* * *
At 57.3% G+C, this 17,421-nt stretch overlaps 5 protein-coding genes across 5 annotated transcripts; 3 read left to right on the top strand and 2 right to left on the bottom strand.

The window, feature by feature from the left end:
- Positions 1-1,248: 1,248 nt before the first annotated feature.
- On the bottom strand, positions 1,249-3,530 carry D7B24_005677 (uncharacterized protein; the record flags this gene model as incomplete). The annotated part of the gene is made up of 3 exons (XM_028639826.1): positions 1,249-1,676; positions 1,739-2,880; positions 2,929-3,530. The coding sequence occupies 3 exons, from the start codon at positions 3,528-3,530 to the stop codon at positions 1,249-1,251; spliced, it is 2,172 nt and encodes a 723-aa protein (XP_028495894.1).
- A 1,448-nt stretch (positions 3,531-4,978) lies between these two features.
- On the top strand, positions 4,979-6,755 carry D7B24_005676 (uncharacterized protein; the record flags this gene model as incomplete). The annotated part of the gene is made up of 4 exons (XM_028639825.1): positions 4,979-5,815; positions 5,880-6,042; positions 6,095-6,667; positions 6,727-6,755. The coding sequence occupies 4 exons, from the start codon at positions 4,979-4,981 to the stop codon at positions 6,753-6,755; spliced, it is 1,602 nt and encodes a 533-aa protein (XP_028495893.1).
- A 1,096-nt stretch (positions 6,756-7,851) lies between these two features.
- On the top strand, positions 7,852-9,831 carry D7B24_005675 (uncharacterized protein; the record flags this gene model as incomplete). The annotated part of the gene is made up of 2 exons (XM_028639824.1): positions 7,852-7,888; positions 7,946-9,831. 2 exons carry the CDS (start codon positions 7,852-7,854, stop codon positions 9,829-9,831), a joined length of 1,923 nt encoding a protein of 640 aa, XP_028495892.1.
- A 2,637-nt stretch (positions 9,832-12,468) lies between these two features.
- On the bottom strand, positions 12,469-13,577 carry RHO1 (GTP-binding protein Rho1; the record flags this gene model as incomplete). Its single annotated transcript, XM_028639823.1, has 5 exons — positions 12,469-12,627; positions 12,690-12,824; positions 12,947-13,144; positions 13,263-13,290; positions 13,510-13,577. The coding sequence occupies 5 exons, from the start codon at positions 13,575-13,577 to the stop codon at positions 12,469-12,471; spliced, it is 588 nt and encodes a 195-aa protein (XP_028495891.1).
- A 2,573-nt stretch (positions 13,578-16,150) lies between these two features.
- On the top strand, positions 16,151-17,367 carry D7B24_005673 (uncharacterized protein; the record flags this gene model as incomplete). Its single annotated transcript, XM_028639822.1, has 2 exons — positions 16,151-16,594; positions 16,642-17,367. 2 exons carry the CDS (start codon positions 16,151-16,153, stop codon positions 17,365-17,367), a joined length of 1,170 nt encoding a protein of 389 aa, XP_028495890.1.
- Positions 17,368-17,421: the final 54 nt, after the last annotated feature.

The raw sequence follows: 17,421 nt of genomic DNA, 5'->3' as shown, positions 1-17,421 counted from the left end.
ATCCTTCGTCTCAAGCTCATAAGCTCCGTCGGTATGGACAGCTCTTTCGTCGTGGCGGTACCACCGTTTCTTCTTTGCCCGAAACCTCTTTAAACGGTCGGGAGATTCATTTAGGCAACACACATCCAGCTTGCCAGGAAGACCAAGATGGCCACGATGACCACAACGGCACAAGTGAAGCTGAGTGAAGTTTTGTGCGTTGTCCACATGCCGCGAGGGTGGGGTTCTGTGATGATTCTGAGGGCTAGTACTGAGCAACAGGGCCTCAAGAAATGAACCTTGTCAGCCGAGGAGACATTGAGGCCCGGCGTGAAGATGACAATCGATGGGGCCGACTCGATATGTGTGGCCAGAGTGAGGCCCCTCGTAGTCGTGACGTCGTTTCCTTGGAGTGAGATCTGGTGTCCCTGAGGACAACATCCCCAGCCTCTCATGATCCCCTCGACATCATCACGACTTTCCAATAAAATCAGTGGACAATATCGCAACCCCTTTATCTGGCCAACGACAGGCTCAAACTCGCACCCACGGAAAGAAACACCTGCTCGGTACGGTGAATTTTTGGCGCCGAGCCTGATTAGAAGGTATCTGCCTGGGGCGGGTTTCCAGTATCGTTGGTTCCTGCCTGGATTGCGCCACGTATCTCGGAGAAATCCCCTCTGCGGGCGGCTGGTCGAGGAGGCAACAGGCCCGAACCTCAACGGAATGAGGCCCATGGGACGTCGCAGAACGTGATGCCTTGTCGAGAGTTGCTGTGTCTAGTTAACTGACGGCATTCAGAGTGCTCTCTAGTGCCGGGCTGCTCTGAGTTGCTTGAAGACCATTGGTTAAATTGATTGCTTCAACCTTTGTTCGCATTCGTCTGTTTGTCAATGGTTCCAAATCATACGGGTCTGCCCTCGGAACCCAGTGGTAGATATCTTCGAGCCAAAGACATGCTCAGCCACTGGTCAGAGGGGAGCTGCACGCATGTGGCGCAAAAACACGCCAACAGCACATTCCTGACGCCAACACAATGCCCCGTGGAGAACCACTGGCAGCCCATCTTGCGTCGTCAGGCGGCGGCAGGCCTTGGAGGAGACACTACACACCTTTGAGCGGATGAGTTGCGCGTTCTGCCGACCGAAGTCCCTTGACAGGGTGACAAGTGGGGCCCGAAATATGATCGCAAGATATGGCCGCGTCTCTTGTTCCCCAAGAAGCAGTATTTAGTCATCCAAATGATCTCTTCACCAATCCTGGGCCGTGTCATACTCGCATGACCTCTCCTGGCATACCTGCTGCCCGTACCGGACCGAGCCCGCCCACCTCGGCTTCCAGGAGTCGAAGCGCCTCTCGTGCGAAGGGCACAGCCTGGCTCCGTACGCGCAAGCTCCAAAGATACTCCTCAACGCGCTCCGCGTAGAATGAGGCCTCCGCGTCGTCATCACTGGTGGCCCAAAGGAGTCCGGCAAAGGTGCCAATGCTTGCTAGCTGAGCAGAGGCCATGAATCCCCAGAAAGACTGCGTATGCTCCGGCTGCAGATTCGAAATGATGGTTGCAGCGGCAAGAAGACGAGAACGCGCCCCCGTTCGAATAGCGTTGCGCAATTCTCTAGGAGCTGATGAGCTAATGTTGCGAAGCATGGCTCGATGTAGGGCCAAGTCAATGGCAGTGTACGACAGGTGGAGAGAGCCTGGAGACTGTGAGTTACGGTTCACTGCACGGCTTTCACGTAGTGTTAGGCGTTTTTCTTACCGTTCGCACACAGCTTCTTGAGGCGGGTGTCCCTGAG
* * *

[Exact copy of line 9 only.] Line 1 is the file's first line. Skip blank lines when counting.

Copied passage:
- A 2,637-nt stretch (positions 9,832-12,468) lies between these two features.